|Where Is the Friend’s Home?|
Filth (Baird, 2014, C-) (review)
The hodgepodge of genre elements, loose narrative threads and ungainly tonal shifts keep the audience at a distance, a point from which everything appears increasingly bizarre and meaningless.
Homework (Kiarostami, 1989, B)
A crushing experience, made up almost entirely of interview with young school children about their homework routine, that exposes the limitations of the Iranian school system, the violent consequences of illiteracy and the disturbing effects of bullying. Only a filmmaker of Kiarostami’s magnitude can make a conversation with a young child about his school work unwatchable because of its sheer forcefulness.
Where Is the Friend’s Home? (Kiarostami, 1987, A+)
It isn’t merely for thematic resonance that Kiarostami titles his film after Sohrab Sepehri’s eponymous poem; the film fills the screen with all the deceptive simplicity and poetic elegance of Sepehri’s sparse, modernist ruminations. The story of one boy’s journey to take a classmate’s notebook home is elevated to a near spiritual experience, soulful and deeply rooted in the fabric of Northern Iran’s rural culture.
First Graders (Kiarostami, 1984, C+)
Kiarostami’s earlier works for Kanun (Centre for Intellectual Development of Children and Young Adults) was a fund of graceful, subtle stories about children. First Graders, on the other hand, is delicate but also a moralistic lesson delivered without disguise, in a structurally repetitive work that doesn’t fully pay off in the end.
First Case. Second Case. (Kiarostami, 1979, B)
An exceptional time capsule of the nation in flux in the transition years between the Pahlavi era and the Islamic Republic with all its turmoil and identity crises . This is not one of the director’s most innovative films but the contrasting presences, ideologies and the film’s history with the censor’s makes it one of the most vital in his filmography.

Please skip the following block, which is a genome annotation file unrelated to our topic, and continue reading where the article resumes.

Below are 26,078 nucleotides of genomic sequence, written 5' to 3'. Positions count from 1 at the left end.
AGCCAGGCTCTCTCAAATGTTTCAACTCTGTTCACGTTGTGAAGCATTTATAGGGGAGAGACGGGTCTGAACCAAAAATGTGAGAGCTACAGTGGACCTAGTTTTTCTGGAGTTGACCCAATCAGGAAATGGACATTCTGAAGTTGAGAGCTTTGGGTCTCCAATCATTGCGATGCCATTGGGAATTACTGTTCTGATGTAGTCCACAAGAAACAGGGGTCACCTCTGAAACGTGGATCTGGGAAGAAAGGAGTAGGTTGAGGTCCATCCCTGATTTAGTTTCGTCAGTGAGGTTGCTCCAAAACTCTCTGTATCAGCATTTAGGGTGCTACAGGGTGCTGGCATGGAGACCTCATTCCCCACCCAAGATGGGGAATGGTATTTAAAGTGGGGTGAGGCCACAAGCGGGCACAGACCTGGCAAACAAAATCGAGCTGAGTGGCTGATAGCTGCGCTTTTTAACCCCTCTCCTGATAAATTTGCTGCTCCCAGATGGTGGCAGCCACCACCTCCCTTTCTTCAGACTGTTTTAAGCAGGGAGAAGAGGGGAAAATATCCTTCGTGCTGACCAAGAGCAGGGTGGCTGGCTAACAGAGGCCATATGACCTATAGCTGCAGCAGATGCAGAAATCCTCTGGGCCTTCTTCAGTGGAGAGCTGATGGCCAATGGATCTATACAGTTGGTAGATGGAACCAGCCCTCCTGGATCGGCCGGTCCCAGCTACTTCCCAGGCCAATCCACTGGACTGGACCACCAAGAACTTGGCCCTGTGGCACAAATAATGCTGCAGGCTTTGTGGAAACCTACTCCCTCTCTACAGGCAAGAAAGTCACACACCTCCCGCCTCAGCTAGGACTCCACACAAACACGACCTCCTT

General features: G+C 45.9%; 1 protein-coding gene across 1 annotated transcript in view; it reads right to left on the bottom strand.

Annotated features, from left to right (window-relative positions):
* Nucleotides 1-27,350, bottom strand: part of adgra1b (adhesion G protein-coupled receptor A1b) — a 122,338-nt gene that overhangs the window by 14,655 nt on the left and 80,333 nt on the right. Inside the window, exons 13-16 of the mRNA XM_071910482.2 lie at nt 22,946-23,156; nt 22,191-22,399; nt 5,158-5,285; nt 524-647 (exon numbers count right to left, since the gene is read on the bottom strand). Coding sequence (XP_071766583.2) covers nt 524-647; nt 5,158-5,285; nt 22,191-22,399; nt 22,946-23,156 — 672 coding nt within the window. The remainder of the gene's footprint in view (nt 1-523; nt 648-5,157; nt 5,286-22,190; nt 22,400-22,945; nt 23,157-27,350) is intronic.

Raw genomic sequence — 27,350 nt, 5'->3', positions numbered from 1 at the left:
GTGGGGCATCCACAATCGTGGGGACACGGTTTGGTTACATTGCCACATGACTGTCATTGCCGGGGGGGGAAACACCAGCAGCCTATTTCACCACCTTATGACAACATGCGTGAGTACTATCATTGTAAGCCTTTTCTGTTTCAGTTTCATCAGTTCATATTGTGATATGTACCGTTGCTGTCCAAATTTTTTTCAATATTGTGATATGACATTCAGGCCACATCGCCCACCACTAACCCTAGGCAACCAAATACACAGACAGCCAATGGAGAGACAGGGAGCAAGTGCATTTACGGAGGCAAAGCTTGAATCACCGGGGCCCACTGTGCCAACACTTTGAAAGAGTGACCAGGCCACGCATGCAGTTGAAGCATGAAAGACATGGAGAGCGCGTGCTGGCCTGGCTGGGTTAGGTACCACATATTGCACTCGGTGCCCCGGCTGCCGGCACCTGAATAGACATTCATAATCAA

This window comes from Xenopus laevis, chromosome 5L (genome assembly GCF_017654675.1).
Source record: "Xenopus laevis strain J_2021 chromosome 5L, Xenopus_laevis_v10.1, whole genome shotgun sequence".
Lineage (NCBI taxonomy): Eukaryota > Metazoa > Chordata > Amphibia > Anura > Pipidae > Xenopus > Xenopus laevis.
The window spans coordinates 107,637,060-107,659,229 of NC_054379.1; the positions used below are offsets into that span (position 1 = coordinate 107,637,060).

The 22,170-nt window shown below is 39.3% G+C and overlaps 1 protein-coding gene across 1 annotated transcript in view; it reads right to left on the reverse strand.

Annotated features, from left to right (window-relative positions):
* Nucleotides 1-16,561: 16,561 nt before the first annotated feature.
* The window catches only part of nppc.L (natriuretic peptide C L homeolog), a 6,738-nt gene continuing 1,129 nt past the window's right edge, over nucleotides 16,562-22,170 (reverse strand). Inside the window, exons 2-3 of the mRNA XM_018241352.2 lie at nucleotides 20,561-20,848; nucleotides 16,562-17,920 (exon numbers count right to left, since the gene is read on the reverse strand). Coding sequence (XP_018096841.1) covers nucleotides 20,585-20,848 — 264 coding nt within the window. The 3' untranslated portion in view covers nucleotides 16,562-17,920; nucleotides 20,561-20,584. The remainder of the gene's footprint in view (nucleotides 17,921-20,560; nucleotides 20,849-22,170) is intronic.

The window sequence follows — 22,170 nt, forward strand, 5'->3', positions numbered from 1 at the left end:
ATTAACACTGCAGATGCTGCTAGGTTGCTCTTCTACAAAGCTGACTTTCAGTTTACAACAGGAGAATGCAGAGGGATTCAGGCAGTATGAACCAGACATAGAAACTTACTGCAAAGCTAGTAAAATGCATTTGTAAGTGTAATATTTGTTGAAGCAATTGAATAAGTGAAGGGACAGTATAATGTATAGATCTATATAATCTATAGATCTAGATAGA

A Suit for the Wedding (Kiarostami, 1976, A-)
An incredible achievement in directing, Suit takes an impossibly simple premise to unimaginable heights as a thriller, a treatise on social inequality and an exploration on bullying among young kids.
The Report (Kiarostami, 1977, A)
Scenes from a (shattering) marriage. Formally and thematically an anomaly in Kiarostami’s oeuvre, but one of his richest works; a morally challenging, multi-faceted portrait of the break-up of a family that acts as a microcosm of a society on the brink of crumbling unto itself.
The Traveller (Kiarostami, 1974, B+)
One of Kiarostami’s most openly political and critical films, and unusually classicist in construction. An indictment of social inequality and the failed school system in the final years of the Pahlavi era, packed with a stronger emotional punch than most of the auteur’s output.
The Chorus (Kiarostami, 1982, N/A)
A simple conceit, told in a humorous and irony-tinged fashion. An instrument of modernity allows man to retreat from the mayhem of modernity to the serenity of the past, only to be thrown back into the reality of today’s world. A real gem.
The Experience (Kiarostami, 1973, A-)
The extremely personal original story was written by Amir Naderi, whose fascination with stories of destitute children shapes the bleak atmosphere of the film, but Kiarostami’s authorial stamp is on the film’s elegant structure and the richness of its wordless empty spaces.